Does anyone remember this book?
“French Women Don’t Get Fat”
It became a “thing” the year after I graduated high school. Or rather it became a thing in my house.
Coming from a family that was very centered on food for family occasions i.e. holidays, birthdays, it was surprising to me to read a book that suggested life was centered around food altogether. Meals should be enjoyed fully, patiently, and with great pleasure. The title says it all. It’s about eating for pleasure. It shouldn’t seem like a chore to eat.
And that’s what eating is for most people.
“Ugh, I have to have breakfast. 10 more minutes out of my morning.”
It shouldn’t be that way.
It should be “Breakfast! What an awesome way to jump start my day and talk with my husband??”
Or your wife or your children.
I try my best to adopt this lifestyle. I take the time to shop and prepare meals at home rather than eating take out. If I get a bagel or a breakfast sandwich on the go, then I eat it before I get back into the car. I still enjoy any coffee shop coffee drink in a paper cup. I feel the paper does more to insulate my coffee and keep it hot longer.
I’m a weirdo that way.
If my coffee is just the slightest bit too cold, I can’t drink it until I reheat it.
I have a hard time with it occasionally. It’s hard to learn this lifestyle as an adult. We’re so used to everything being so readily available; we’re so “go go go” that eating on the run and processed foods are so convenient. What’s harder is accepting “eating for pleasure” as a lifestyle, not a diet. So many times I find myself saying “well, I overindulged on this bottle of wine and this cheese plate…fuck it, I’ll have a piece of cheesecake too. I’ll just try again tomorrow.” Trying again tomorrow is fine…but that’s such a “dieters mentality.”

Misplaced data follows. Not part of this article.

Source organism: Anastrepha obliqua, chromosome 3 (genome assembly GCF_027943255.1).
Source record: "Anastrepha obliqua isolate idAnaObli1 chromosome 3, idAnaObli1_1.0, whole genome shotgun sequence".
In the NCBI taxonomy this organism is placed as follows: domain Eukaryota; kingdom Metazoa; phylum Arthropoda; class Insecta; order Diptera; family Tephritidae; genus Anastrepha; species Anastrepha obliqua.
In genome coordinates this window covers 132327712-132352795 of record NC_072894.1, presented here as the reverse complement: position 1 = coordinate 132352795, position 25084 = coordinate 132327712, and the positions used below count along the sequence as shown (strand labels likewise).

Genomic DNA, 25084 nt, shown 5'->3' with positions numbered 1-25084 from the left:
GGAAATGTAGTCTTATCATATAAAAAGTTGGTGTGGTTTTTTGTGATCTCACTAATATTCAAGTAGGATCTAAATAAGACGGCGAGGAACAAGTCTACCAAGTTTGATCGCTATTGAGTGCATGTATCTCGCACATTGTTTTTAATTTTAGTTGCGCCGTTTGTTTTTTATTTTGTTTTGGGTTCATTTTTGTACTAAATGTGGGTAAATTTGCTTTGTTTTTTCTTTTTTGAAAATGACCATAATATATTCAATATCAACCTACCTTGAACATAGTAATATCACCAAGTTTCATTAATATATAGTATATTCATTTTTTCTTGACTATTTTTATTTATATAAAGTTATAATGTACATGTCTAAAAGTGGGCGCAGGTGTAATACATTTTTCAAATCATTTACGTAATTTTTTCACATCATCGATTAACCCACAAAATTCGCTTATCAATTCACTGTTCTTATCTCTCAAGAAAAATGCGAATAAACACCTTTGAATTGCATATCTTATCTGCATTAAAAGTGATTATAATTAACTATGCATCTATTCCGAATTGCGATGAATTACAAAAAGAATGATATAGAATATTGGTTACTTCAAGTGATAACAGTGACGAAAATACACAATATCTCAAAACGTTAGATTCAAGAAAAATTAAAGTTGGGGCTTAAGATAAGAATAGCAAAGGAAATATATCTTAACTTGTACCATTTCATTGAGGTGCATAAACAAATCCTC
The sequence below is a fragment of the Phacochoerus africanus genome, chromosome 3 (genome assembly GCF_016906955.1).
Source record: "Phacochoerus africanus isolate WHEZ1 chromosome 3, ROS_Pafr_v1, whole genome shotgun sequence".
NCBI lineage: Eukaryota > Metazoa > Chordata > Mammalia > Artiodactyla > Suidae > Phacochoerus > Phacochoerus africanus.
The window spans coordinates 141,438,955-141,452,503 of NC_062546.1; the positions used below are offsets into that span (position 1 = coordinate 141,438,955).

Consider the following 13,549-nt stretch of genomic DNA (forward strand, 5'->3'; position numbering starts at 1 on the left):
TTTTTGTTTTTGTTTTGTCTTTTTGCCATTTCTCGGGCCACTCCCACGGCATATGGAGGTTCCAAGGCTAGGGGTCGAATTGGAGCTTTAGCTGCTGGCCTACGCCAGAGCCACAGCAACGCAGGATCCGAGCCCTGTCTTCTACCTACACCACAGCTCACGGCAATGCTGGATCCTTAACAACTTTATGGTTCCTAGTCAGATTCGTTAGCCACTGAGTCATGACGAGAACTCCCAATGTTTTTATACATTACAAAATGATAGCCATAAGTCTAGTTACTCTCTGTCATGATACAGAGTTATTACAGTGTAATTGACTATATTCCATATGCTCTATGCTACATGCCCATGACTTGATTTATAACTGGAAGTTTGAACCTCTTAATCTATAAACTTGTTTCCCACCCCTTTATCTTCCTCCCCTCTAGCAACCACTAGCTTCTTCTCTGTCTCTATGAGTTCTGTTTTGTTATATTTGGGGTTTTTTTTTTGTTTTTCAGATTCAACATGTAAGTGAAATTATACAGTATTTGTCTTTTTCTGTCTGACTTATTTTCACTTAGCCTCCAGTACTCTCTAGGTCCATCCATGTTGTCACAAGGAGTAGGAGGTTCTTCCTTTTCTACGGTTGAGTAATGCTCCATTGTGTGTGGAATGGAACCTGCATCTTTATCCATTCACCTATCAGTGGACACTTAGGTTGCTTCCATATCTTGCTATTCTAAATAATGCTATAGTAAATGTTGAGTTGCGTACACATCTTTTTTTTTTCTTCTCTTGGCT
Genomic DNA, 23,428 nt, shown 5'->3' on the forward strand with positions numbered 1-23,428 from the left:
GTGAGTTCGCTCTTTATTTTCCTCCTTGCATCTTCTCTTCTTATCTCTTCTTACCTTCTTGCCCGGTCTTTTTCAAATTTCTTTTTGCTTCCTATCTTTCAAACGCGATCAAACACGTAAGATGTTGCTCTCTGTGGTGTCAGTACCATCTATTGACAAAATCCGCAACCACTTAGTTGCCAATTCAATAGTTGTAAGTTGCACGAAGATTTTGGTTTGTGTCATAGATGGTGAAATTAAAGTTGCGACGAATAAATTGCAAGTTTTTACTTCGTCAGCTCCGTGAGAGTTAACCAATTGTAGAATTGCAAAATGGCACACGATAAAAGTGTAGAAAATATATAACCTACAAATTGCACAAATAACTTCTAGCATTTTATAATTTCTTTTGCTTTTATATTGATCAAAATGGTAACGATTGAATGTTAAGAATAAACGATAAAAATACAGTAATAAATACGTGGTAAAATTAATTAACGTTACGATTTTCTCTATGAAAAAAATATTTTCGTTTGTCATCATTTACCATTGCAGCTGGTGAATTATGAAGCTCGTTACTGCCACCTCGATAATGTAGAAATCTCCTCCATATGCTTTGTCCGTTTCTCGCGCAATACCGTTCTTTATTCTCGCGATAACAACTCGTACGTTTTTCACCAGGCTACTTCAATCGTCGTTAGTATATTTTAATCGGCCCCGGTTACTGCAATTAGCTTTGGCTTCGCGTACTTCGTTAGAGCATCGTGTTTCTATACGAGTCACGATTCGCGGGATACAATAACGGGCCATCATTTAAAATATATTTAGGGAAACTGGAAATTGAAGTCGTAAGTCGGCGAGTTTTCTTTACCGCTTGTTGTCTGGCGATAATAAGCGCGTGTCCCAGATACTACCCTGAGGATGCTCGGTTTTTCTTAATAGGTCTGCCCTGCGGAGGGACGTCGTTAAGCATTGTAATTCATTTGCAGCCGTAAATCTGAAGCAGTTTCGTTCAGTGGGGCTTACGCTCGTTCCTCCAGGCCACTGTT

(I’ve been “dieting” for almost 15 years.)
The toughest part is learning restraint and self control.
That one piece of Camembert is enough.
So is 5 ounces of wine.
And I’m just to savor my evening snack and once it’s gone, it’s gone.
I’m supposed to remember the moment and say “that was fantastic.”
Not immediately run back to the kitchen and say “it was only one piece…I can have one more.”
The cheese will be there tomorrow.
And two weeks from now.
It’s a lifestyle, not a diet.
The easiest way to develop a certain lifestyle is to teach it to children.
Sure, as an adult, I can learn it too but it’s infinitely easier to teach a child to eat for pleasure.
This article was posted in my Facebook news feed this morning. (See, Facebook being useful.)
I don’t remember much about my school lunches. I went to a private school and there was no cafeteria. Lunch was provided by my parents and maybe twice a month, we’d have a school wide “hot lunch” day. Pizza, hamburgers, burritos (California school…got to have a burrito day)…typical things that kids seriously love eating here. In America.
My parents were good about packing me a lunch: a protein, a fruit, a carb, maybe a treat.
My mother was the milk lady at my school so I always had milk.
Never mind that years later, I would find out I am actually lactose intolerant.
(Shhh…I still eat the cheese. I just suffer the consequences.)
But we were given 10 minutes to physically eat, then the remaining 30 or whatever were used for recess.
These French kids…I don’t know how much time they have but they have cloth napkins.
And water pitchers.
It’s way more than 10 minutes.
Again, it’s a lifestyle. And it’s not the American way.
How can we make it the American way though?
I want my future children to enjoy their food and stop eating when they are satisfied.
I want them to have more than 10 minutes to eat their lunches.
I want school lunches to be phenomenal, even if it means me brown bagging it for them.
I want them to have a effortless relationship with food.
For the French, it seems effortless.
I’m going to try my best to instill this as doctrine in my household when I have children.
Monkey see, monkey do?
Hopefully. If I can learn how to effortlessly adopt this lifestyle myself.
Has anybody else had success with instilling this lifestyle in their children?
If you have, please share your secrets with me.
We can chat.
Over Camembert and wine.
(Only one glass.)